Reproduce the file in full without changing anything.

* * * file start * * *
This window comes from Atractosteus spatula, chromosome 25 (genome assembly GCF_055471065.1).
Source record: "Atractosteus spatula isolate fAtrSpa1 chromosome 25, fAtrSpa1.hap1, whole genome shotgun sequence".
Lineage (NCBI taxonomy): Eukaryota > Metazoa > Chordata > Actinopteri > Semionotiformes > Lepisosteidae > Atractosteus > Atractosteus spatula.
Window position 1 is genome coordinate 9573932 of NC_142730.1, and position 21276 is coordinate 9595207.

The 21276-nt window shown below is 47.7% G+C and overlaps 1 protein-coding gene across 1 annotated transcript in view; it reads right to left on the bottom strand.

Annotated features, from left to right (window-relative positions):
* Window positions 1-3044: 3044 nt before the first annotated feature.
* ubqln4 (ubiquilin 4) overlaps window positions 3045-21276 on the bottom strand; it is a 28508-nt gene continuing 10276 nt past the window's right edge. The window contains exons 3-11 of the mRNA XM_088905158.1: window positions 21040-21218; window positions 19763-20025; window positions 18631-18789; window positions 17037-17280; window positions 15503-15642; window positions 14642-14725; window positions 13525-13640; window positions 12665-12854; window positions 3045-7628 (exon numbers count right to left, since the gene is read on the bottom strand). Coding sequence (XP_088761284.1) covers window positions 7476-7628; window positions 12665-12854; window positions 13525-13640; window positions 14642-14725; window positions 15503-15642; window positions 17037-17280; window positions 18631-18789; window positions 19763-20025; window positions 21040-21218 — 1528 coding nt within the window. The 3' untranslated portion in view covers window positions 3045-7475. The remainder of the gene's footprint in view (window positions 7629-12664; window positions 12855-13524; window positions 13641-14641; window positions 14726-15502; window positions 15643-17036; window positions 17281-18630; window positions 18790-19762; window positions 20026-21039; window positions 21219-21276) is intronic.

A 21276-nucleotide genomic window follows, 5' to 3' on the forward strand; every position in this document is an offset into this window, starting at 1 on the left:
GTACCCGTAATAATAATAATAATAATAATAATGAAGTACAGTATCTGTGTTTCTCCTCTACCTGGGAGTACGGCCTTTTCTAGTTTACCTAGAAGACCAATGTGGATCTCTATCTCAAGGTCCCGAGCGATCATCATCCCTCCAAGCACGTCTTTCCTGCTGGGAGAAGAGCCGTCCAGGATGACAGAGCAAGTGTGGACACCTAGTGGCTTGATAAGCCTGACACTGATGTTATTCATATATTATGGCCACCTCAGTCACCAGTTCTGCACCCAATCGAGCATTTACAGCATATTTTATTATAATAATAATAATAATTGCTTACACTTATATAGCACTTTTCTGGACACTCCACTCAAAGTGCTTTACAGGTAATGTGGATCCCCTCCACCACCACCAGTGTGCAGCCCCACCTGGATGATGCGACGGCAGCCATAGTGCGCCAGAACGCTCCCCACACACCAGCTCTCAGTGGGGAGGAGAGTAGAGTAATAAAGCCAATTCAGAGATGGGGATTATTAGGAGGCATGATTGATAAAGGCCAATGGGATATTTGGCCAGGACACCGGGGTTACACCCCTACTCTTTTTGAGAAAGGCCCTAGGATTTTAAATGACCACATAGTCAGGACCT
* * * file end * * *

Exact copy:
This window comes from Atractosteus spatula, chromosome 25 (genome assembly GCF_055471065.1).
Source record: "Atractosteus spatula isolate fAtrSpa1 chromosome 25, fAtrSpa1.hap1, whole genome shotgun sequence".
Lineage (NCBI taxonomy): Eukaryota > Metazoa > Chordata > Actinopteri > Semionotiformes > Lepisosteidae > Atractosteus > Atractosteus spatula.
Window position 1 is genome coordinate 9573932 of NC_142730.1, and position 21276 is coordinate 9595207.

The 21276-nt window shown below is 47.7% G+C and overlaps 1 protein-coding gene across 1 annotated transcript in view; it reads right to left on the bottom strand.

Annotated features, from left to right (window-relative positions):
* Window positions 1-3044: 3044 nt before the first annotated feature.
* ubqln4 (ubiquilin 4) overlaps window positions 3045-21276 on the bottom strand; it is a 28508-nt gene continuing 10276 nt past the window's right edge. The window contains exons 3-11 of the mRNA XM_088905158.1: window positions 21040-21218; window positions 19763-20025; window positions 18631-18789; window positions 17037-17280; window positions 15503-15642; window positions 14642-14725; window positions 13525-13640; window positions 12665-12854; window positions 3045-7628 (exon numbers count right to left, since the gene is read on the bottom strand). Coding sequence (XP_088761284.1) covers window positions 7476-7628; window positions 12665-12854; window positions 13525-13640; window positions 14642-14725; window positions 15503-15642; window positions 17037-17280; window positions 18631-18789; window positions 19763-20025; window positions 21040-21218 — 1528 coding nt within the window. The 3' untranslated portion in view covers window positions 3045-7475. The remainder of the gene's footprint in view (window positions 7629-12664; window positions 12855-13524; window positions 13641-14641; window positions 14726-15502; window positions 15643-17036; window positions 17281-18630; window positions 18790-19762; window positions 20026-21039; window positions 21219-21276) is intronic.

A 21276-nucleotide genomic window follows, 5' to 3' on the forward strand; every position in this document is an offset into this window, starting at 1 on the left:
GTACCCGTAATAATAATAATAATAATAATAATGAAGTACAGTATCTGTGTTTCTCCTCTACCTGGGAGTACGGCCTTTTCTAGTTTACCTAGAAGACCAATGTGGATCTCTATCTCAAGGTCCCGAGCGATCATCATCCCTCCAAGCACGTCTTTCCTGCTGGGAGAAGAGCCGTCCAGGATGACAGAGCAAGTGTGGACACCTAGTGGCTTGATAAGCCTGACACTGATGTTATTCATATATTATGGCCACCTCAGTCACCAGTTCTGCACCCAATCGAGCATTTACAGCATATTTTATTATAATAATAATAATAATTGCTTACACTTATATAGCACTTTTCTGGACACTCCACTCAAAGTGCTTTACAGGTAATGTGGATCCCCTCCACCACCACCAGTGTGCAGCCCCACCTGGATGATGCGACGGCAGCCATAGTGCGCCAGAACGCTCCCCACACACCAGCTCTCAGTGGGGAGGAGAGTAGAGTAATAAAGCCAATTCAGAGATGGGGATTATTAGGAGGCATGATTGATAAAGGCCAATGGGATATTTGGCCAGGACACCGGGGTTACACCCCTACTCTTTTTGAGAAAGGCCCTAGGATTTTAAATGACCACATAGTCAGGACCT